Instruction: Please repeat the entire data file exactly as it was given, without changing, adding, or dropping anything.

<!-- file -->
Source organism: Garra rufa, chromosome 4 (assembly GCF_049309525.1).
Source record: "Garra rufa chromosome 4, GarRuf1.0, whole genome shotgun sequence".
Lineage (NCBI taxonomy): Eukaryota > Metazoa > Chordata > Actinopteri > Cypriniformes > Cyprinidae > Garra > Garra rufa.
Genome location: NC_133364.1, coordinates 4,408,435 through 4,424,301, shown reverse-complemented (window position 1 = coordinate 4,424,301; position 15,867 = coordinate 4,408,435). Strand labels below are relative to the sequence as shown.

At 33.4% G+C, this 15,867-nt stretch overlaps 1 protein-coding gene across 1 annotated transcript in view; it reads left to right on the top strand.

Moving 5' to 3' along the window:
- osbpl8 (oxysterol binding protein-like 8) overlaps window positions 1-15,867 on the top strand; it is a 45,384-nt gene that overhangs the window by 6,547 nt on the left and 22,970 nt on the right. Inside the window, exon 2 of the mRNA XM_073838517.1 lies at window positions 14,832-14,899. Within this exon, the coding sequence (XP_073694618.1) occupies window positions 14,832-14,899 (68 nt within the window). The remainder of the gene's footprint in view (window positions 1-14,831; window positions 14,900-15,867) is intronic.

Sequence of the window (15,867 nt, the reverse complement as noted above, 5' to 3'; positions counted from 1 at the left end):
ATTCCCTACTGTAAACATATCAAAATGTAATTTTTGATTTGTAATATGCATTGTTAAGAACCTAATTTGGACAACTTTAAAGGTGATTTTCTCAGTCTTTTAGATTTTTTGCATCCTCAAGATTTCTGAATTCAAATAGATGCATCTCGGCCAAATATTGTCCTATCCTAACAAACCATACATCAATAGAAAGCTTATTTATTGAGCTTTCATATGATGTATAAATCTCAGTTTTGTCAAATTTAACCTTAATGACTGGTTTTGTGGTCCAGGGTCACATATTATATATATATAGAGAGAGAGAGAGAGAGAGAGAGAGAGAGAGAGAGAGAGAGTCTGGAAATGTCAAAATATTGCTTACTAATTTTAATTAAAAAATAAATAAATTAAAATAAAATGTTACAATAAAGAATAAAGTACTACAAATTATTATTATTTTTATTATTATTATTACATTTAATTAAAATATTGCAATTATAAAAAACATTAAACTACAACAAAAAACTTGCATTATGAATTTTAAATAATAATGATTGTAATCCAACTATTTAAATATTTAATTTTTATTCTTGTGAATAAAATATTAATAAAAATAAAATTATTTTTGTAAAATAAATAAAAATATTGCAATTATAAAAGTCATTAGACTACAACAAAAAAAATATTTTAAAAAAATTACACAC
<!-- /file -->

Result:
Source organism: Garra rufa, chromosome 4 (assembly GCF_049309525.1).
Source record: "Garra rufa chromosome 4, GarRuf1.0, whole genome shotgun sequence".
Lineage (NCBI taxonomy): Eukaryota > Metazoa > Chordata > Actinopteri > Cypriniformes > Cyprinidae > Garra > Garra rufa.
Genome location: NC_133364.1, coordinates 4,408,435 through 4,424,301, shown reverse-complemented (window position 1 = coordinate 4,424,301; position 15,867 = coordinate 4,408,435). Strand labels below are relative to the sequence as shown.

At 33.4% G+C, this 15,867-nt stretch overlaps 1 protein-coding gene across 1 annotated transcript in view; it reads left to right on the top strand.

Moving 5' to 3' along the window:
- osbpl8 (oxysterol binding protein-like 8) overlaps window positions 1-15,867 on the top strand; it is a 45,384-nt gene that overhangs the window by 6,547 nt on the left and 22,970 nt on the right. Inside the window, exon 2 of the mRNA XM_073838517.1 lies at window positions 14,832-14,899. Within this exon, the coding sequence (XP_073694618.1) occupies window positions 14,832-14,899 (68 nt within the window). The remainder of the gene's footprint in view (window positions 1-14,831; window positions 14,900-15,867) is intronic.

Sequence of the window (15,867 nt, the reverse complement as noted above, 5' to 3'; positions counted from 1 at the left end):
ATTCCCTACTGTAAACATATCAAAATGTAATTTTTGATTTGTAATATGCATTGTTAAGAACCTAATTTGGACAACTTTAAAGGTGATTTTCTCAGTCTTTTAGATTTTTTGCATCCTCAAGATTTCTGAATTCAAATAGATGCATCTCGGCCAAATATTGTCCTATCCTAACAAACCATACATCAATAGAAAGCTTATTTATTGAGCTTTCATATGATGTATAAATCTCAGTTTTGTCAAATTTAACCTTAATGACTGGTTTTGTGGTCCAGGGTCACATATTATATATATATAGAGAGAGAGAGAGAGAGAGAGAGAGAGAGAGAGAGAGAGAGTCTGGAAATGTCAAAATATTGCTTACTAATTTTAATTAAAAAATAAATAAATTAAAATAAAATGTTACAATAAAGAATAAAGTACTACAAATTATTATTATTTTTATTATTATTATTACATTTAATTAAAATATTGCAATTATAAAAAACATTAAACTACAACAAAAAACTTGCATTATGAATTTTAAATAATAATGATTGTAATCCAACTATTTAAATATTTAATTTTTATTCTTGTGAATAAAATATTAATAAAAATAAAATTATTTTTGTAAAATAAATAAAAATATTGCAATTATAAAAGTCATTAGACTACAACAAAAAAAATATTTTAAAAAAATTACACAC